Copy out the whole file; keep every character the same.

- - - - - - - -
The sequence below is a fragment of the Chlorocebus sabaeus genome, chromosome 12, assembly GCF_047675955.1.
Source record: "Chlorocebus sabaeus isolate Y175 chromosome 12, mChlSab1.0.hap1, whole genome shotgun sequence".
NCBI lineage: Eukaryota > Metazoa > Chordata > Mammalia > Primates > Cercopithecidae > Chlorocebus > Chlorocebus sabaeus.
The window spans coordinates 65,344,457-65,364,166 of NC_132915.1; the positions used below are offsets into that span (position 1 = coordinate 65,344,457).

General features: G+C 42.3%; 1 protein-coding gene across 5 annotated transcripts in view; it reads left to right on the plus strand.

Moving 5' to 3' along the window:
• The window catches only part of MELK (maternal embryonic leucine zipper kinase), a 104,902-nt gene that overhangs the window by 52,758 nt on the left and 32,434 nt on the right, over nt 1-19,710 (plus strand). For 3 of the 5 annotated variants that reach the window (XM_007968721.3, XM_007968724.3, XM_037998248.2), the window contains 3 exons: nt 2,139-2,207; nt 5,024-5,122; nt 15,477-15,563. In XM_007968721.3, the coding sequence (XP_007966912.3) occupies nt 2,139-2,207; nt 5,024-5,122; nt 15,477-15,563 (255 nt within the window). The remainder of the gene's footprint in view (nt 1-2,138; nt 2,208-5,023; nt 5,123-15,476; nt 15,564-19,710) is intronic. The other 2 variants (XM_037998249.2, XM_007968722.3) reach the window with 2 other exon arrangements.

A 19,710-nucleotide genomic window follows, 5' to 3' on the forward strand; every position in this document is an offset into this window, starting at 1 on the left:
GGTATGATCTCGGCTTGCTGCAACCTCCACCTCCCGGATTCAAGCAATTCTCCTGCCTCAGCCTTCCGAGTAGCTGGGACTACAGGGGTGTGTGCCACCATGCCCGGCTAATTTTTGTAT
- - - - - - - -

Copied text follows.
The sequence below is a fragment of the Chlorocebus sabaeus genome, chromosome 12, assembly GCF_047675955.1.
Source record: "Chlorocebus sabaeus isolate Y175 chromosome 12, mChlSab1.0.hap1, whole genome shotgun sequence".
NCBI lineage: Eukaryota > Metazoa > Chordata > Mammalia > Primates > Cercopithecidae > Chlorocebus > Chlorocebus sabaeus.
The window spans coordinates 65,344,457-65,364,166 of NC_132915.1; the positions used below are offsets into that span (position 1 = coordinate 65,344,457).

General features: G+C 42.3%; 1 protein-coding gene across 5 annotated transcripts in view; it reads left to right on the plus strand.

Moving 5' to 3' along the window:
• The window catches only part of MELK (maternal embryonic leucine zipper kinase), a 104,902-nt gene that overhangs the window by 52,758 nt on the left and 32,434 nt on the right, over nt 1-19,710 (plus strand). For 3 of the 5 annotated variants that reach the window (XM_007968721.3, XM_007968724.3, XM_037998248.2), the window contains 3 exons: nt 2,139-2,207; nt 5,024-5,122; nt 15,477-15,563. In XM_007968721.3, the coding sequence (XP_007966912.3) occupies nt 2,139-2,207; nt 5,024-5,122; nt 15,477-15,563 (255 nt within the window). The remainder of the gene's footprint in view (nt 1-2,138; nt 2,208-5,023; nt 5,123-15,476; nt 15,564-19,710) is intronic. The other 2 variants (XM_037998249.2, XM_007968722.3) reach the window with 2 other exon arrangements.

A 19,710-nucleotide genomic window follows, 5' to 3' on the forward strand; every position in this document is an offset into this window, starting at 1 on the left:
GGTATGATCTCGGCTTGCTGCAACCTCCACCTCCCGGATTCAAGCAATTCTCCTGCCTCAGCCTTCCGAGTAGCTGGGACTACAGGGGTGTGTGCCACCATGCCCGGCTAATTTTTGTAT